The Minnesota Court of Appeals allowed a landlord to develop a hotel on the property over a big box tenant’s objection and despite an express prohibition against having “lodging quarters” in the shopping center.11 In the lease, other than the restricted area delineated on the site plan, the landlord reserved the “absolute right . . . at the time and from time to time (a) to make changes or revisions in the site plan” including “subtractions from . . . the building area and parking areas.”12
Because the landlord subtracted the hotel from the shopping center tract, the lease’s other language prohibiting lodging quar- ters did not limit the landlord’s broad ability to make changes or revisions to the site plan.13
Lastly, the Georgia Court of Appeals prevented an anchor department store from using its veto on any building not shown on the site plan or permitted by the lease for the construction of another department store that was larger than the contemplated square footage.14 The court recognized that the site plan expressly provided that “the actual size and configura- tion of a future store may vary and places no limit on the variance,” and therefore would not insert words to limit the variance.15
These cases demonstrate that landlords/owners can provide themselves flexibility in the development of or alterations to the shopping center despite attaching a site plan to the lease. However, the language sometimes backfires, so it is essential to draft the flexibility carefully.
For example, in Chesterfield Exchange, LLC v. Sportsman’s Warehouse, Inc., the court found that the term “proposed” in ref- erence to a big box anchor tenant depicted on the site plan attached to the lease meant “intended,” which the tenant relied on in the negotiations as a representation that a specific warehouse store would be the anchor tenant. Therefore, the lessee had a right to rescind the lease.16 And, in Craven v. TRG-Boynton Beach, Ltd,, the ice cream store tenant was allowed to proceed on a damages claim, but not specific performance, for the landlord’s changes to the site plan and relocation of the tenant.17 The lease provided that the site plan “sets forth the general layout of the project and shall not be deemed a warranty on the part of the Landlord that the project is or will be exactly as indicated on such diagram. Landlord may increase, reduce, or change the owner, dimensions, and locations of roadways, walled buildings, and parking areas as landlord from time to time deems proper.”18 Despite the landlord’s flexibility, the court relied on the language providing that the landlord’s modifications will not “adversely affect the ingress, egress, visibility or ability of tenant to operate Tenant’s business.”19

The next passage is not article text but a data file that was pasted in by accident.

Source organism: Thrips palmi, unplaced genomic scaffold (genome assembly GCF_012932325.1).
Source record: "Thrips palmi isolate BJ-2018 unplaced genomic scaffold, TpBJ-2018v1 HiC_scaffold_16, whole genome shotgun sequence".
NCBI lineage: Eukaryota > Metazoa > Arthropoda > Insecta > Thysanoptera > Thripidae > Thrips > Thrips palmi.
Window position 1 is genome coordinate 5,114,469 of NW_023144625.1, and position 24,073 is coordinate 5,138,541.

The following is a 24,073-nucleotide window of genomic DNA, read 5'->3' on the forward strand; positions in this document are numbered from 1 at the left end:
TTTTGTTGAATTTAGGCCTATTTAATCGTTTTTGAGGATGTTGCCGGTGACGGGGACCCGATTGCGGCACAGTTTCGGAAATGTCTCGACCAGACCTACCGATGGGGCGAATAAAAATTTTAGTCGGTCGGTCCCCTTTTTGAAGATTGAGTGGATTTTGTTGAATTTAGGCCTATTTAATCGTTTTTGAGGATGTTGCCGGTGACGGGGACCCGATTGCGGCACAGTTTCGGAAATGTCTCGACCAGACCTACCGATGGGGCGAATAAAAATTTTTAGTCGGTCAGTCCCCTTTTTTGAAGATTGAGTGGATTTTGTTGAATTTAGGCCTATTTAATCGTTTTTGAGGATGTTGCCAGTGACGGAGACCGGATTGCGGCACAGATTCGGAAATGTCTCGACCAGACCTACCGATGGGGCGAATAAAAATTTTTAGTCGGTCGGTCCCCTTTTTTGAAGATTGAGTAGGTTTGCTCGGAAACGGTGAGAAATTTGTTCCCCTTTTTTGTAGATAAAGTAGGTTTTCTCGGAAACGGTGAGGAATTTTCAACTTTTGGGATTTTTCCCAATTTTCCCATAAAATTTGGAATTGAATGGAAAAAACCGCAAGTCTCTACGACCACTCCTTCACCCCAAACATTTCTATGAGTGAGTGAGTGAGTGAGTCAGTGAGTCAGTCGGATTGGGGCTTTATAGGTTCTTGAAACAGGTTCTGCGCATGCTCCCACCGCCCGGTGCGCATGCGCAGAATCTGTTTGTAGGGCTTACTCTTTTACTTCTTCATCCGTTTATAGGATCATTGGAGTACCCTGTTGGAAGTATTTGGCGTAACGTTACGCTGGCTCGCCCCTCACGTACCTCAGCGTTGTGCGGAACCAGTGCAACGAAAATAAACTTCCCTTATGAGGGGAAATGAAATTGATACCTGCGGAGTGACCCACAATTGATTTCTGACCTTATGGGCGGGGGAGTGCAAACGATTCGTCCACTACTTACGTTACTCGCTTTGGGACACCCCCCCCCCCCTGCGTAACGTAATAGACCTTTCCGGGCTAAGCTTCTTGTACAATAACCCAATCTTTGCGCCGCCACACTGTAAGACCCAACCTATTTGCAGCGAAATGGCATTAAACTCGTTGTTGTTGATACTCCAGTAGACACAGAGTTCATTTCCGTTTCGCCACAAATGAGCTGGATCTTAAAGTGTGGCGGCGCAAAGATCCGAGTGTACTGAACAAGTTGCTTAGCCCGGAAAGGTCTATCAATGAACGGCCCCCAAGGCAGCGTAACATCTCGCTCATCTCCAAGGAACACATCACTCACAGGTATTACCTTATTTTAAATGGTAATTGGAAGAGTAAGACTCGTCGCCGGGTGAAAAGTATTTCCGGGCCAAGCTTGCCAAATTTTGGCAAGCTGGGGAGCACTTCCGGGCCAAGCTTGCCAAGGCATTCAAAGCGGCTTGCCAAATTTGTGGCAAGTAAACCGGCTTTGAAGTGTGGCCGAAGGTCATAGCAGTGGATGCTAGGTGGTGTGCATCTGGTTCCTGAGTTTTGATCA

Best Leasing Practices
The lesson learned from these cases is that the court will enforce the leases as written and bind the parties to the site plan unless the parties have included in the site plan or the lease flexibility to modify the shopping center or language that the site plan is for general illustrative purposes and not to be relied on, and that the site plan only depicts approximate locations, boundaries, dimensions and common area that are subject to modification. There are many variations of language that could be added to the site plan and lease; the key is clarity and, therefore, it is recommended that if either the landlord or tenant would want to limit the binding effect of the site plan, then the site plan should include a conspicuous disclaimer and the lan- guage in the lease should likewise contain a similar disclaimer to avoid any ambiguity.
1 444 S.E.2d 544.
2 Id. at 545–46. See also Leggett of Va., Inc., v. Crown Am. Corp., 1994 WL 16197511 (W.D. Va. 1994) (citing Safeway and holding that tenant’s consent is required to build outside of the designated areas on the site plan—despite language that the site plan shows only the approximate location of the demised premises and that the lessor reserves the right to change the name and location of other tenants as well as parking).
3 2012 WL 527646 at *2, *3 and *7 (Conn. Sup. Ct. Jan. 26, 2012).
4 390 Fed. Appx. 883, 884 (11th Cir. 2010).
5 Id. at 886.
8 2009 WL 3153269, at *1 (Ct. App. TX 2009).
9 Id. at *5.
11 Barnes & Noble, Inc. v. Gabbert & Gabbert Co., L.P., 2008 WL 467429 (Minn. Ct. App. 2008).
12 Id. at *1.
13 Id. at *4.
14 Belk, Inc. v. Warner Robins Zamias Ltd. Partnership, 555 S.E.2d 19, 20–21 (Ga. Ct. App. 2001).
15 Id. at 21.
16 572 F. Supp. 2d 858, 867 (E.D. Mich., 2008).
17 925 So.2d 476 (Fla. Ct. App. 2006).
18 Id. at 478.
19 Id. at 478, 480–81.
This article was previously published in Shopping Center Legal Update.